It’s great to see someone give a damn. Make sure to watch all the way through to the end.
It seems like every year there is a new gun violence story to talk about — mass murders committed mostly by white (occasionally Asian, rarely African American) upper middle class or middle class (occasionally men of no means) men who are angry at the world, angry at women, angry at immigrants, angry at Jews, angry at the government. They are everywhere and access to weapons has never been easier. Want a gun? No problem. Want to stockpile weapons online? Easy as pie. No one is watching you. They’re all too busy looking for swarthy terrorists and busting pot growers.
It isn’t so simple to say that it’s untreated mental illness. Nope, the latest Isla Vista piece of shit was being well treated for mental illness. The Aurora shooter, the Newtown shooter and the Columbine shooters, not to mention the Virginia Tech shooter were all being treated for mental illness and most were being medicated. You want to blame medication? Can’t do that either because many of the less famous mass shooters who shot up fast food restaurants, post offices or synagogs weren’t being medicated. Blame guns? Well you can do that, sure, but guns have always been around. We’ve always had access to them. Blame hateful men for being angry? Sure, that’s a constant throughout human history and especially in the last 100 years. The rise of mass murders and serial killers is a fairly recent phenomenon, human history-wise. We’re overpopulated now, we’re living longer – it stands to reason weird shit is going to start cropping up in our DNA.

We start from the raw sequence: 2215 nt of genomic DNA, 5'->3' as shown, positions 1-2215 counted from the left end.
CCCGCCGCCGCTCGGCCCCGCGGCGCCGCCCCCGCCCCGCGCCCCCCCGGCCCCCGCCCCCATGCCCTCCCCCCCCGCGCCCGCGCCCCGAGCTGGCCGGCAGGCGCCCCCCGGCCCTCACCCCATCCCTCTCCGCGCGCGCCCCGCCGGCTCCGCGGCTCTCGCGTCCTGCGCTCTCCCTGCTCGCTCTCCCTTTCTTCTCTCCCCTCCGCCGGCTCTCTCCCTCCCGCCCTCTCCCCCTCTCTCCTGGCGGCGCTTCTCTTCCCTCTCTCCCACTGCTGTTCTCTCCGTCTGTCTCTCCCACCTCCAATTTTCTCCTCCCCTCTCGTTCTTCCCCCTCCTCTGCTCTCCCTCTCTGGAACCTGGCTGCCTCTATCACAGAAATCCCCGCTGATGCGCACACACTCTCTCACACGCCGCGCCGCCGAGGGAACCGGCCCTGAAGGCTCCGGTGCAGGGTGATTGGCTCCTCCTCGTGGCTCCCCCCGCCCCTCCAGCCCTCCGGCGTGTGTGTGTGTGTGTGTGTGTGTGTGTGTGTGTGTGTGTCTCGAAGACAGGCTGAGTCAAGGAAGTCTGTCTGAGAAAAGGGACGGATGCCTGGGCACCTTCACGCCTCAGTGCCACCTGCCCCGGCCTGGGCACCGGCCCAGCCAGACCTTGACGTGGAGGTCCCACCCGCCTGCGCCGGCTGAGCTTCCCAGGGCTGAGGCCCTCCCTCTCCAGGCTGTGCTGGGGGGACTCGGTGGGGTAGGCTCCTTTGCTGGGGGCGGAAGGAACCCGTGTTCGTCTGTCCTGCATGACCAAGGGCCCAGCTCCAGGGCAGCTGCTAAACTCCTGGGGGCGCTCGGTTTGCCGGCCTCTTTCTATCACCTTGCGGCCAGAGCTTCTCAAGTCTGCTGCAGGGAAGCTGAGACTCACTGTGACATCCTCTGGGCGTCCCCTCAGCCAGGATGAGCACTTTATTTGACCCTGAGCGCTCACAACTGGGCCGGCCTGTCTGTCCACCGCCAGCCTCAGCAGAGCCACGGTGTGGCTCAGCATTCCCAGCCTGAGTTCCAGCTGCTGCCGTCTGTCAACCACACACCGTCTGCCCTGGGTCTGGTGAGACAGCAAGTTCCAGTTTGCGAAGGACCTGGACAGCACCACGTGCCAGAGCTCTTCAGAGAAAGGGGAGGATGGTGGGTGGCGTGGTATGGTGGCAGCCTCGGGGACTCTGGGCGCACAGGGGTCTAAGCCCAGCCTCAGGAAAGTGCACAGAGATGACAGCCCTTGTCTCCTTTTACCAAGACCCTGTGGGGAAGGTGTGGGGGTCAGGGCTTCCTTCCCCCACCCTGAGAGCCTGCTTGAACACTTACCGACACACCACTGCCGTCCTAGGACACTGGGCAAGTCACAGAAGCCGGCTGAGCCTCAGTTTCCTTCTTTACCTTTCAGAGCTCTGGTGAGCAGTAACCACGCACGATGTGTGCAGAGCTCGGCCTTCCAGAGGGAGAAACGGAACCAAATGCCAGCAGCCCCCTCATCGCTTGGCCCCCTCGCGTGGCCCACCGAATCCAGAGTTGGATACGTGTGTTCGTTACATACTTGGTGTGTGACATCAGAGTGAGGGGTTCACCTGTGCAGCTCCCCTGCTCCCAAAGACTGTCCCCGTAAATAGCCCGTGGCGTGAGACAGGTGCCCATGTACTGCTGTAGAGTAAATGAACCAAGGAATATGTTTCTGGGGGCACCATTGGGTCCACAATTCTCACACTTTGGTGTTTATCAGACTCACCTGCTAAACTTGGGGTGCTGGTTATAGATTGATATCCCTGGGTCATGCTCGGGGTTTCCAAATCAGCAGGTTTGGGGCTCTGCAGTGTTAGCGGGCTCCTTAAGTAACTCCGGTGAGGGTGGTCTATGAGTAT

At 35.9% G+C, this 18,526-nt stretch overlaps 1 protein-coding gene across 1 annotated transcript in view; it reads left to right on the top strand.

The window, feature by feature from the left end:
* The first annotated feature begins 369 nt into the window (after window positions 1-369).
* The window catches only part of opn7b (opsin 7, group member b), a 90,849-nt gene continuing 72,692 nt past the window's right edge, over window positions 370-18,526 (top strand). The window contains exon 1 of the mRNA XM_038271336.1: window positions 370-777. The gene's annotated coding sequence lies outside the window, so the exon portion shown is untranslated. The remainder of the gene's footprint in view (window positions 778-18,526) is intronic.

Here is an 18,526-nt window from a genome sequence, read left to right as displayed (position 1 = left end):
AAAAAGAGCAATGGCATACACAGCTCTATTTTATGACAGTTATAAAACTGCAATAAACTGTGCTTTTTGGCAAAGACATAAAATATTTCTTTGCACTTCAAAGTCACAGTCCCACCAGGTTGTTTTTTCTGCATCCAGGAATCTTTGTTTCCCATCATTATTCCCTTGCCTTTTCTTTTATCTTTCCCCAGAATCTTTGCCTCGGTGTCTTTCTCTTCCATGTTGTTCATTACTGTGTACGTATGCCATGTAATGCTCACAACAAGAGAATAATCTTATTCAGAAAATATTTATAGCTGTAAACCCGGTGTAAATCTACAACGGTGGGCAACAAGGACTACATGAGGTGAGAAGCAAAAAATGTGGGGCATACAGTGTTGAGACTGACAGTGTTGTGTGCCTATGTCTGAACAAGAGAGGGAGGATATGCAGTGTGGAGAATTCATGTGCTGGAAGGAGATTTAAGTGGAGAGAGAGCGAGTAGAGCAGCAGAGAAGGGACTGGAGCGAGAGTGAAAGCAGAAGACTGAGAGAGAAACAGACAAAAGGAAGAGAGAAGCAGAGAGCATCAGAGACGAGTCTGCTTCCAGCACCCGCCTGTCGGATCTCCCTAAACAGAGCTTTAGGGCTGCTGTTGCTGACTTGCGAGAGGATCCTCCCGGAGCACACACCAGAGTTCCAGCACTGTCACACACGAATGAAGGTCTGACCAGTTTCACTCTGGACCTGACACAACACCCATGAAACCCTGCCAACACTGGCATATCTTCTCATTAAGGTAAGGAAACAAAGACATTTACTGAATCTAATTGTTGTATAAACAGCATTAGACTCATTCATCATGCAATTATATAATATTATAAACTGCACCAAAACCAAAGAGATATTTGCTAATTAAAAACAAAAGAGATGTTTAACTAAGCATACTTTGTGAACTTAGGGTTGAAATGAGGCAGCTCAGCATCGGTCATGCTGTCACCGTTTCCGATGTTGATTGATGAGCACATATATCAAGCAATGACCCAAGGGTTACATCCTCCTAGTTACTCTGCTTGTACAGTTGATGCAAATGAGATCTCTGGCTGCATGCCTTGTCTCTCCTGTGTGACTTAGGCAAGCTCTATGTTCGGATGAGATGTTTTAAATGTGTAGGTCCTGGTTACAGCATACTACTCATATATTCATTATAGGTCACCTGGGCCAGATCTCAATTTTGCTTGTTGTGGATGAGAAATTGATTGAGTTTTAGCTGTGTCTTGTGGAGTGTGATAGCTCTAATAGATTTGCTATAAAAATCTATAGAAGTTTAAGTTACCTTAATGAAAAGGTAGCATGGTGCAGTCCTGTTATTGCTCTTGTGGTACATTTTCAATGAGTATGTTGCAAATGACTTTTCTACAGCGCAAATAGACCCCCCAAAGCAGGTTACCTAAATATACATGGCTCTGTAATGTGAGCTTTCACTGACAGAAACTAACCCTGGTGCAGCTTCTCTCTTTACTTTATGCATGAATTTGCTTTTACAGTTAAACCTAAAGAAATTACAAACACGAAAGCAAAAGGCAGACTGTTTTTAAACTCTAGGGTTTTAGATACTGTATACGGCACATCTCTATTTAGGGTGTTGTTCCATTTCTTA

But what has really changed in the past 30 years? What has caused this epidemic of mass shootings, which has gone roughly this way:
1980s – 3 mass shootings recorded
1990s – 11 mass shootings recorded
2000s – 12 mass shootings recorded
2010 – 2014 13 mass shootings and counting
[source: LA Times]
When a tragedy hits, everyone scrambles around to find a reason. It’s uniquely and sweetly in our nature to do this. Our big brains cannot comprehend the chaos and madness that occurs in our world on a daily basis so there has to be a reason. Terrorism is a thing we can understand. Serial killing, to a degree, is something we can wrap our minds around because the motive is usually clear: they are sexual deviants. Random gun crime is also something we get — angry boyfriend, drive-by gang shooting, robbery. Even accidental crimes we get. But mass shootings, where some angry dude opens fire on unsuspecting people? This is something we really don’t yet understand, at least to the point where we can find a way to unplug the phenomenon.
A few film critics want so badly for it to be films and video games. Even Owen Gleiberman at Entertainment Weekly, in his very thoughtful piece The End of Empathy on the shootings, mentioned how Jim Holmes thought he was the Joker and failed to mention, yet again, that the Joker had green hair:
But when James Holmes, the 24-year-old lone gunman of the Dark Knight massacre, sat down in court on Monday, he didn’t recede into “anonymous” blankness, and that, of course, is because he was still wearing the chilling emblem of his madness: the hair that he had dyed bright orange, in a Day-Glo simulation of the Joker’s loony-tunes coif. Seeing that hair was more than just creepy and disturbing as hell. It made me angry, as if Holmes was mocking his victims, saying, in essence: I’m still the Joker -— and you’d better believe I’d do it again.
The media needed an easy tagline explanation. Holmes handed it to them on a platter.